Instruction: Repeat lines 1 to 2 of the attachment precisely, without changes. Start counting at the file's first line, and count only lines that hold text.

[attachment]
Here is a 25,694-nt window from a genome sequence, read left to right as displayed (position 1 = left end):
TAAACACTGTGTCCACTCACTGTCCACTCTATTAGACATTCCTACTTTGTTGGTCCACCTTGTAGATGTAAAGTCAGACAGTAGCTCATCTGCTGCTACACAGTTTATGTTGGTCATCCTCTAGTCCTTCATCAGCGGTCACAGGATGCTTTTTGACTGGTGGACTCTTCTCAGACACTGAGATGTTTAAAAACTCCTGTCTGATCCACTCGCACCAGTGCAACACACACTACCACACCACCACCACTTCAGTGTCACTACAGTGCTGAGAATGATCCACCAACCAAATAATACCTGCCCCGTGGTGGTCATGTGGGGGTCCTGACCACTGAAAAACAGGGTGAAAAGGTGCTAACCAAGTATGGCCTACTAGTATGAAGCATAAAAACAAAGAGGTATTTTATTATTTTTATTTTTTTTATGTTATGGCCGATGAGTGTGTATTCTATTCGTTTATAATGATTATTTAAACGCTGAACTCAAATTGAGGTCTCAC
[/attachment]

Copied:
Here is a 25,694-nt window from a genome sequence, read left to right as displayed (position 1 = left end):
TAAACACTGTGTCCACTCACTGTCCACTCTATTAGACATTCCTACTTTGTTGGTCCACCTTGTAGATGTAAAGTCAGACAGTAGCTCATCTGCTGCTACACAGTTTATGTTGGTCATCCTCTAGTCCTTCATCAGCGGTCACAGGATGCTTTTTGACTGGTGGACTCTTCTCAGACACTGAGATGTTTAAAAACTCCTGTCTGATCCACTCGCACCAGTGCAACACACACTACCACACCACCACCACTTCAGTGTCACTACAGTGCTGAGAATGATCCACCAACCAAATAATACCTGCCCCGTGGTGGTCATGTGGGGGTCCTGACCACTGAAAAACAGGGTGAAAAGGTGCTAACCAAGTATGGCCTACTAGTATGAAGCATAAAAACAAAGAGGTATTTTATTATTTTTATTTTTTTTATGTTATGGCCGATGAGTGTGTATTCTATTCGTTTATAATGATTATTTAAACGCTGAACTCAAATTGAGGTCTCAC